Basic Facts About the U.S. Army and American Military
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Basic Facts About the U.S. Army and American Military

A brief overview of the composition of the Department of Defense and some of the uniforms currently worn by various service members within the DoD.

While most people have a basic understanding of the purpose of the military, few individuals that have not been a member of it have difficulty understanding some of the nuances and jargon surrounding the institution. Even those with relatives in the military frequently don't know very much about what exactly the military does. This can often be because they don't know precisely what to ask. There is not a shortage of websites offering rank charts, military branches, and other information, but it can be difficult to connect the dots.

The most ubiquitous part of the military is undoubtedly the uniform. Uniforms of various types are often visible in our nation's airports, and they are a good representation of the approximate mix of the various branches of the military. There are several types of uniforms which each service uses. The uniforms are constantly in flux as the military seeks to adapt to new combat environments. Dress uniforms are worn during ceremonies and for appearances. They are not typically worn every day, and each service has a different variety with different color schemes.

The most commonly confused two are the Army and Marine dress blue uniforms. The Marine uniform utilizes a belt around the waist, while the Army one does not. Additionally, the Marine uniform has a red secondary color stripe while the Army uniform utilizes a yellow pant stripe. Service uniforms are those typically worn in the office, and they can be equated to business dress. The most commonly seen uniforms in public, however, are the field uniforms, which are again different for each branch of the military. ACU's, the digital combat uniform worn by the Army, appear most frequently. They have a faded digital pattern designed to blend into urban environments. DCU's are worn by the Marines, and appear in both a forest green digital pattern and a desert one. The Navy now utilizes a dark blue digital pattern. The Air Force's combat uniform has the same color scheme as the Army's but it appears in a tiger stripe layout.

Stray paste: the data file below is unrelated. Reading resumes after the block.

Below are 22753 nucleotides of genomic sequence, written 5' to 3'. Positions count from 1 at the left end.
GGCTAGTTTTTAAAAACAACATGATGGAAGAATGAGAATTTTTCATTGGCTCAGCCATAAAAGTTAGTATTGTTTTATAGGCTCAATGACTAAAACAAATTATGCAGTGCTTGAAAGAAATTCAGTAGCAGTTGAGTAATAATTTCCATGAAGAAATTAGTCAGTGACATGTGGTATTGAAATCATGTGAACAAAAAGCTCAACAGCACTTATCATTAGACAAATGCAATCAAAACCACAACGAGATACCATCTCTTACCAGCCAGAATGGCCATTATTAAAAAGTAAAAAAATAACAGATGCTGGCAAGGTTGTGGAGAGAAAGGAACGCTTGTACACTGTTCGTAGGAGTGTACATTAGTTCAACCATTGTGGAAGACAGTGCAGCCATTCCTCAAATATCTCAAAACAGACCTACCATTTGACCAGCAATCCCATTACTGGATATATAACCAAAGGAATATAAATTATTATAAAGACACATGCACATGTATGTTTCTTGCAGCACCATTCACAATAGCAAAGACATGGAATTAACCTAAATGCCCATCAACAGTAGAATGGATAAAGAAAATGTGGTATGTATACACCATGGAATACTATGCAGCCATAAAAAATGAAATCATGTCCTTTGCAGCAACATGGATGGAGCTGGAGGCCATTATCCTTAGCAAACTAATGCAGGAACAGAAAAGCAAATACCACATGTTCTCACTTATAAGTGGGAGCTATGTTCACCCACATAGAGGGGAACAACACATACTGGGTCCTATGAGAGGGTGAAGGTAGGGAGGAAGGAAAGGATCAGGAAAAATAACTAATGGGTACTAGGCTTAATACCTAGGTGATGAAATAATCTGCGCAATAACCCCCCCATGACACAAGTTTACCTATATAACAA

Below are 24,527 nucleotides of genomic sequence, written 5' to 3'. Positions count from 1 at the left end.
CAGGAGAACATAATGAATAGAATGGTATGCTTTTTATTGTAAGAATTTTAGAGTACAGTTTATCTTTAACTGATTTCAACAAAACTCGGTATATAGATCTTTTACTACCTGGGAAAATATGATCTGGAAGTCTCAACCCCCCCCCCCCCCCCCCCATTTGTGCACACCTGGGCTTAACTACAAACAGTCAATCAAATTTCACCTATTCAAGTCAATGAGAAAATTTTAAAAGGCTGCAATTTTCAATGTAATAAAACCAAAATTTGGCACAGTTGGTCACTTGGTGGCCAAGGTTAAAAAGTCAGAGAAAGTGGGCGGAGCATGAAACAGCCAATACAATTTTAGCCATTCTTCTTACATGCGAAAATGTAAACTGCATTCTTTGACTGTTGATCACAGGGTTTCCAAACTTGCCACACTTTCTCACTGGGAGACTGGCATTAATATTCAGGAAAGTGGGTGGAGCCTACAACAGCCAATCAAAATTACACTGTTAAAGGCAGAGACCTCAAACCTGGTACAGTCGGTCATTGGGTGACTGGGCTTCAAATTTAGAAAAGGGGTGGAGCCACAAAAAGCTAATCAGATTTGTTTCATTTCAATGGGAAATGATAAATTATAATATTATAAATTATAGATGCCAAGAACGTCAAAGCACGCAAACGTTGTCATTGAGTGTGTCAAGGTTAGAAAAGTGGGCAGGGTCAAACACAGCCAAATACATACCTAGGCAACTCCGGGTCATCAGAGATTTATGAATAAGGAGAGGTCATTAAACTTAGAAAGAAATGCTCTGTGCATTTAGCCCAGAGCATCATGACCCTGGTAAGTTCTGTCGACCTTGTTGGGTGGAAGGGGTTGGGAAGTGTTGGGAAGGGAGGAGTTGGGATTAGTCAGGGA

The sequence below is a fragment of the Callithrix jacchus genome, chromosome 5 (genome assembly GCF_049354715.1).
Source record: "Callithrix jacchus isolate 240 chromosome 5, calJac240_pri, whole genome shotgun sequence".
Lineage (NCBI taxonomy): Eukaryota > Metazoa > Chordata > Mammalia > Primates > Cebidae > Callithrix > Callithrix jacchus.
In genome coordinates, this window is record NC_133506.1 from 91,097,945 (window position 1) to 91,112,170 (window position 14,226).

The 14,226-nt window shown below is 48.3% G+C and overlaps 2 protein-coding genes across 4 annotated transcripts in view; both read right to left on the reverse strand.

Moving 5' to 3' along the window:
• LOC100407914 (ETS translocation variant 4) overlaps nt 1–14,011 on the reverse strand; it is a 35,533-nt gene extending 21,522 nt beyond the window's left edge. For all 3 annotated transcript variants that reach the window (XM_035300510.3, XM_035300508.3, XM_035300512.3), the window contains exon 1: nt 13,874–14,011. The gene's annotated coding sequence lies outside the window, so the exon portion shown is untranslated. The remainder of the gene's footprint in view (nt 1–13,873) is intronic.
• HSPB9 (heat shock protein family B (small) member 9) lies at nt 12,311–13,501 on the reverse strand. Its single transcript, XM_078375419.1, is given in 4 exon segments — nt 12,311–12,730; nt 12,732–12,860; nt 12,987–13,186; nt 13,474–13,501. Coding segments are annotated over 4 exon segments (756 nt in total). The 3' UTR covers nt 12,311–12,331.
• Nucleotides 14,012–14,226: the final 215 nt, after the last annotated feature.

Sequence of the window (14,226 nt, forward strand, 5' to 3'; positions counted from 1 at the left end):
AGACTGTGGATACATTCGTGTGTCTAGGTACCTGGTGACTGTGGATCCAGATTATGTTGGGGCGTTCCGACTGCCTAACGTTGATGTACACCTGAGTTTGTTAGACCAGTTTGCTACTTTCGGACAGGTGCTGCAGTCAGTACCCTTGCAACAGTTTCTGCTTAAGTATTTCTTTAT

The Department of Defense lists 1.3 million people as currently serving on active duty (in all branches), 1.1 million serving in the Guard and Reserves, and 684,000 working for DoD as civilians. The U.S. Army boasts the lion's share of the branches, and retains over 548,000 service members in the Active Component and just about as many in the Guard and Reserve Components. The Air Force and Navy come next, each with over 400,000 servicemembers in all components. The Marines have about a quarter of a million personnel, and the Coast Guard has about 50,000. Each of these numbers are constantly in flux as the Department of Defense increases or reduces troop strength requirements, new servicemembers are recruited, and older ones retired.

There is a great deal of information about the U.S. Army which can be learned. Stay tuned to read the upcoming article about rank systems, pay grades, branches within the U.S. Army, and Mission Occupational Specialties (M.O.S.).


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